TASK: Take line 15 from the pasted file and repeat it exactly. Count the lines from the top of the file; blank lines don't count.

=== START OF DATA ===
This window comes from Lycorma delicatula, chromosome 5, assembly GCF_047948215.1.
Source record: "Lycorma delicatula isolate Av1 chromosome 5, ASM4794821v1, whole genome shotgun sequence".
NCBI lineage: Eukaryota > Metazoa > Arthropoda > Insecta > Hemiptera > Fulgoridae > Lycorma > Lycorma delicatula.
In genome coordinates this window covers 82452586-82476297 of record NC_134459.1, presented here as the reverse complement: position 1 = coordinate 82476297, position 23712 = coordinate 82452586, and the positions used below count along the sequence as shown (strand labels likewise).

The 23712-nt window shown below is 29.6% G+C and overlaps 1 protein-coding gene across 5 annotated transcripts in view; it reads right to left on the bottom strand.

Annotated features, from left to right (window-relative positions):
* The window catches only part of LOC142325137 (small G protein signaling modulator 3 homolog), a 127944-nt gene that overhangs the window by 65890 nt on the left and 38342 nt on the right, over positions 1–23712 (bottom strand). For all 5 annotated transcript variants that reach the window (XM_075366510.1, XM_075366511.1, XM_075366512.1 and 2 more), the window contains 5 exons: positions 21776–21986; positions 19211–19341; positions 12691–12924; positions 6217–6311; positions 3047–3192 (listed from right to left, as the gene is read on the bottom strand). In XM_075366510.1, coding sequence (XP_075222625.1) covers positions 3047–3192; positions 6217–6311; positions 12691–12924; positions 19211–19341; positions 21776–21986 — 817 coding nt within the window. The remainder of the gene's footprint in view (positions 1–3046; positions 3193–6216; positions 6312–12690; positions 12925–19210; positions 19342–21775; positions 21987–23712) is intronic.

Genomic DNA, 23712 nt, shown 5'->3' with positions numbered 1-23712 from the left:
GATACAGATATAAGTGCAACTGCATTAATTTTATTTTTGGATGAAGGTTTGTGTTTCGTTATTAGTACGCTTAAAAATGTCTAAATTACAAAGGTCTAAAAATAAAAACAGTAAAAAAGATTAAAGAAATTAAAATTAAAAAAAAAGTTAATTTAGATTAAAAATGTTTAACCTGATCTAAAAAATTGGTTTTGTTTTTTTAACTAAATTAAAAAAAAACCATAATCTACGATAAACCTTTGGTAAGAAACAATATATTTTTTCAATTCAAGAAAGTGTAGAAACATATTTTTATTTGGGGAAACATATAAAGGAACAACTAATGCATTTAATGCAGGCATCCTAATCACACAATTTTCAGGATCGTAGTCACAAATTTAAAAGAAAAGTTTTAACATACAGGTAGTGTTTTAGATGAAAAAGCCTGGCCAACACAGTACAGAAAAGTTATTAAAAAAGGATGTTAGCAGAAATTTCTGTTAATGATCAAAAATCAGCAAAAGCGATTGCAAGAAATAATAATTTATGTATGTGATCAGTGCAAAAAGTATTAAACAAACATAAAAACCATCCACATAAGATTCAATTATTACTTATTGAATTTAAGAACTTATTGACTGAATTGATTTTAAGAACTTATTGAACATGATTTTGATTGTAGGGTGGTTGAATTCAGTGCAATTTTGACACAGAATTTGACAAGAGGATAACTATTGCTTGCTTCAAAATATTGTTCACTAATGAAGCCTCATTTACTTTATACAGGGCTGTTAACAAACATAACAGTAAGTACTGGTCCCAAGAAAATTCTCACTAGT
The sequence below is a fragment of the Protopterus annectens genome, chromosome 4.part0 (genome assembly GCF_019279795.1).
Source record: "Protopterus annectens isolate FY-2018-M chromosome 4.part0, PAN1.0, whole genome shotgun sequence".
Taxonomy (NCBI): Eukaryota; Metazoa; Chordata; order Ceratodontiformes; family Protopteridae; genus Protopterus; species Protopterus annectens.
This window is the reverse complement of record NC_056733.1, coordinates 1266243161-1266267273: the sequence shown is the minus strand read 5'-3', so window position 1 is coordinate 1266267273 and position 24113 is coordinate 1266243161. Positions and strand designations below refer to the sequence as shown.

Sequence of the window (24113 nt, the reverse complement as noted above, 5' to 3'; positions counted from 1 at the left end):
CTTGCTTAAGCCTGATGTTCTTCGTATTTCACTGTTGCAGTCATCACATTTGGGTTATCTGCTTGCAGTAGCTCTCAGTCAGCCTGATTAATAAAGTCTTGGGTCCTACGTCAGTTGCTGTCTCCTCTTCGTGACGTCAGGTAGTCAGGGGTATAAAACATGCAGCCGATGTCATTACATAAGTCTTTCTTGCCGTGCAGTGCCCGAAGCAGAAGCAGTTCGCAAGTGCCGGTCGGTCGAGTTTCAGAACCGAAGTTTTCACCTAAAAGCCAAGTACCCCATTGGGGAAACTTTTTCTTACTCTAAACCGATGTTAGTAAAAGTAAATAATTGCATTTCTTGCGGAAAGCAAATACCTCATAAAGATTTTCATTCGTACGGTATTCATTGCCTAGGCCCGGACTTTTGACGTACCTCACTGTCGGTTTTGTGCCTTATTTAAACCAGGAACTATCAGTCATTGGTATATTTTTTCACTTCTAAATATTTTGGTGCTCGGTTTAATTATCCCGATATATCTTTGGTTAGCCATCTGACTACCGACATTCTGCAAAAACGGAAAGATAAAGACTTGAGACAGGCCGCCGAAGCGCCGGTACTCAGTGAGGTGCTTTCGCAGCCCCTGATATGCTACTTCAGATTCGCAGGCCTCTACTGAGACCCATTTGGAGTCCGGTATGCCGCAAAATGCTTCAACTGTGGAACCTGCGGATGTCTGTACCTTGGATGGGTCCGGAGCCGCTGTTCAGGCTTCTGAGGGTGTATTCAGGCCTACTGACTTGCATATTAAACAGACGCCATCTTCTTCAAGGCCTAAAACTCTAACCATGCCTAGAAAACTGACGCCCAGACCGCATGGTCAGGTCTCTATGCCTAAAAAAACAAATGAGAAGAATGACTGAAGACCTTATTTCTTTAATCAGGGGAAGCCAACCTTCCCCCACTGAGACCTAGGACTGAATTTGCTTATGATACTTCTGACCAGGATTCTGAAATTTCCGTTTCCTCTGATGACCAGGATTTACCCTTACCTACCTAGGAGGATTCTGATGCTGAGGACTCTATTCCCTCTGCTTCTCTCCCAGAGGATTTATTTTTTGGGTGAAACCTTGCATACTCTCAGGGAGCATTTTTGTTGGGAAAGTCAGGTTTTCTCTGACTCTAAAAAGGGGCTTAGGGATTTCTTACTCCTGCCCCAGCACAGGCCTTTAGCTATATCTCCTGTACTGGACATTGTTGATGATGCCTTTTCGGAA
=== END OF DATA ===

CTTGCTTAAGCCTGATGTTCTTCGTATTTCACTGTTGCAGTCATCACATTTGGGTTATCTGCTTGCAGTAGCTCTCAGTCAGCCTGATTAATAAAGTCTTGGGTCCTACGTCAGTTGCTGTCTCCTCTTCGTGACGTCAGGTAGTCAGGGGTATAAAACATGCAGCCGATGTCATTACATAAGTCTTTCTTGCCGTGCAGTGCCCGAAGCAGAAGCAGTTCGCAAGTGCCGGTCGGTCGAGTTTCAGAACCGAAGTTTTCACCTAAAAGCCAAGTACCCCATTGGGGAAACTTTTTCTTACTCTAAACCGATGTTAGTAAAAGTAAATAATTGCATTTCTTGCGGAAAGCAAATACCTCATAAAGATTTTCATTCGTACGGTATTCATTGCCTAGGCCCGGACTTTTGACGTACCTCACTGTCGGTTTTGTGCCTTATTTAAACCAGGAACTATCAGTCATTGGTATATTTTTTCACTTCTAAATATTTTGGTGCTCGGTTTAATTATCCCGATATATCTTTGGTTAGCCATCTGACTACCGACATTCTGCAAAAACGGAAAGATAAAGACTTGAGACAGGCCGCCGAAGCGCCGGTACTCAGTGAGGTGCTTTCGCAGCCCCTGATATGCTACTTCAGATTCGCAGGCCTCTACTGAGACCCATTTGGAGTCCGGTATGCCGCAAAATGCTTCAACTGTGGAACCTGCGGATGTCTGTACCTTGGATGGGTCCGGAGCCGCTGTTCAGGCTTCTGAGGGTGTATTCAGGCCTACTGACTTGCATATTAAACAGACGCCATCTTCTTCAAGGCCTAAAACTCTAACCATGCCTAGAAAACTGACGCCCAGACCGCATGGTCAGGTCTCTATGCCTAAAAAAACAAATGAGAAGAATGACTGAAGACCTTATTTCTTTAATCAGGGGAAGCCAACCTTCCCCCACTGAGACCTAGGACTGAATTTGCTTATGATACTTCTGACCAGGATTCTGAAATTTCCGTTTCCTCTGATGACCAGGATTTACCCTTACCTACCTAGGAGGATTCTGATGCTGAGGACTCTATTCCCTCTGCTTCTCTCCCAGAGGATTTATTTTTTGGGTGAAACCTTGCATACTCTCAGGGAGCATTTTTGTTGGGAAAGTCAGGTTTTCTCTGACTCTAAAAAGGGGCTTAGGGATTTCTTACTCCTGCCCCAGCACAGGCCTTTAGCTATATCTCCTGTACTGGACATTGTTGATGATGCCTTTTCGGAA